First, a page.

These fighters – whether in small clusters of a few dozen in the mountains of western Tunisia, or up to 3,500 in the Lake Chad region – remain part of the wider network supported by up to $300 million in financial reserves. They’re also funded through oil revenues, a key strategic aspect in Libya, and through kidnapping, illegal mining, trafficking and other organized crime activities.
“Despite the more concealed or locally embedded activities of ISIL cells, its central leadership retains an influence and maintains an intent to generate internationally-directed attacks and thereby still plays an important role in advancing the group’s objectives,” explained Vladimir Voronkov, who heads the UN Office of Counter-Terrorism (UNOCT).
In the Sahel, Islamic State remains less of a threat with smaller numbers than the Al Qaeda-affiliated Jama’a Nusrat ul-Islam Wa al-Muslimin (JNIM), but the organizations have worked together during some recent attacks. The group has also sustained its presence in Somalia alongside al-Shabaab militants.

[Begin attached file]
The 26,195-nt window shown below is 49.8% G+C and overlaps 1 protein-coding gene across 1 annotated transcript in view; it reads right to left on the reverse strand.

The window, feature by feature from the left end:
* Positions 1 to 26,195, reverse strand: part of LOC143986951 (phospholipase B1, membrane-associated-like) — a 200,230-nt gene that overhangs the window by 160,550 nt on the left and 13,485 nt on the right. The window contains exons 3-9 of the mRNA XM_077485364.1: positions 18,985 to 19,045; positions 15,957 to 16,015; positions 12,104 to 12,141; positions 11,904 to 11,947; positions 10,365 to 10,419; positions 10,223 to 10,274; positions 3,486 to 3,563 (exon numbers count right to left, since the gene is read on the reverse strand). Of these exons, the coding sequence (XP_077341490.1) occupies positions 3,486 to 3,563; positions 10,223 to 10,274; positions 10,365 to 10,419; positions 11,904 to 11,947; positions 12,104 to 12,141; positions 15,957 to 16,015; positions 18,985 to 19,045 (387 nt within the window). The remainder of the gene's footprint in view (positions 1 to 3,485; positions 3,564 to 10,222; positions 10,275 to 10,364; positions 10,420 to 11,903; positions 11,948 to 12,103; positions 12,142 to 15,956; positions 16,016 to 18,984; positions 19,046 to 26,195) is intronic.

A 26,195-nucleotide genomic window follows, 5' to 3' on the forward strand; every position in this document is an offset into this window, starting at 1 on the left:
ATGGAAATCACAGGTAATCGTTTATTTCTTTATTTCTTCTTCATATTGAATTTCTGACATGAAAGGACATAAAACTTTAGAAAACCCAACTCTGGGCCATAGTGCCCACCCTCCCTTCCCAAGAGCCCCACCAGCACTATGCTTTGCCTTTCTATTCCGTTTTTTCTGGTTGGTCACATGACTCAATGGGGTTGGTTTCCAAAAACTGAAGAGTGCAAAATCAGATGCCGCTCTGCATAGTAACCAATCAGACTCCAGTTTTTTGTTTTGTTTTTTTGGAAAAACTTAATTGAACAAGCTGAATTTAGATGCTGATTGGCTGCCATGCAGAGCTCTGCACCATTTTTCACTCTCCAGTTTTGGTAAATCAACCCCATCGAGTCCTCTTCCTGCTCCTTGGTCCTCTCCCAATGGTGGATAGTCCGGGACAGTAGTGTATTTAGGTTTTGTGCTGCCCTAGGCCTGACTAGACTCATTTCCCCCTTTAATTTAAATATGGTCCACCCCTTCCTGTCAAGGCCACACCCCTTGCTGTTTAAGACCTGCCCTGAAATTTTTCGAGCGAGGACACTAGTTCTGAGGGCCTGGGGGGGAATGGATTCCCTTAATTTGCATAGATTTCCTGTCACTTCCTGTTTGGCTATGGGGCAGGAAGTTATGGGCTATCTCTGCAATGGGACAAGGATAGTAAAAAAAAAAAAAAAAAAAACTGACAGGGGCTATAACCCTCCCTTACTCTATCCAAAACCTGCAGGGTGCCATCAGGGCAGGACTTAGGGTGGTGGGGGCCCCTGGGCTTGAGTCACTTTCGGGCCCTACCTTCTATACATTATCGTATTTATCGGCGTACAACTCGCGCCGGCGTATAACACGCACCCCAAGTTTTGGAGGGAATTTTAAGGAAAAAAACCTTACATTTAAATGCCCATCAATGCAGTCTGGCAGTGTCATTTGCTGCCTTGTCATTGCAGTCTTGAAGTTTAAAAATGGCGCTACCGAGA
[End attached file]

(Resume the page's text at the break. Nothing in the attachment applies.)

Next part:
Islamic State in West Africa “did not suffer any significant reverse in 2018, and improved its financial position,” the report said. “ISWAP was also able to develop a drone capability, increase the quantity and quality of its propaganda materials, further recruit from the local population and even attract a very small number of foreign terrorist fighters.”
The core of the organization remains in Iraq and Syria, with up to 18,000 fighters remaining in the ranks, including some 3,000 foreign fighters.
The complete UN report is available here.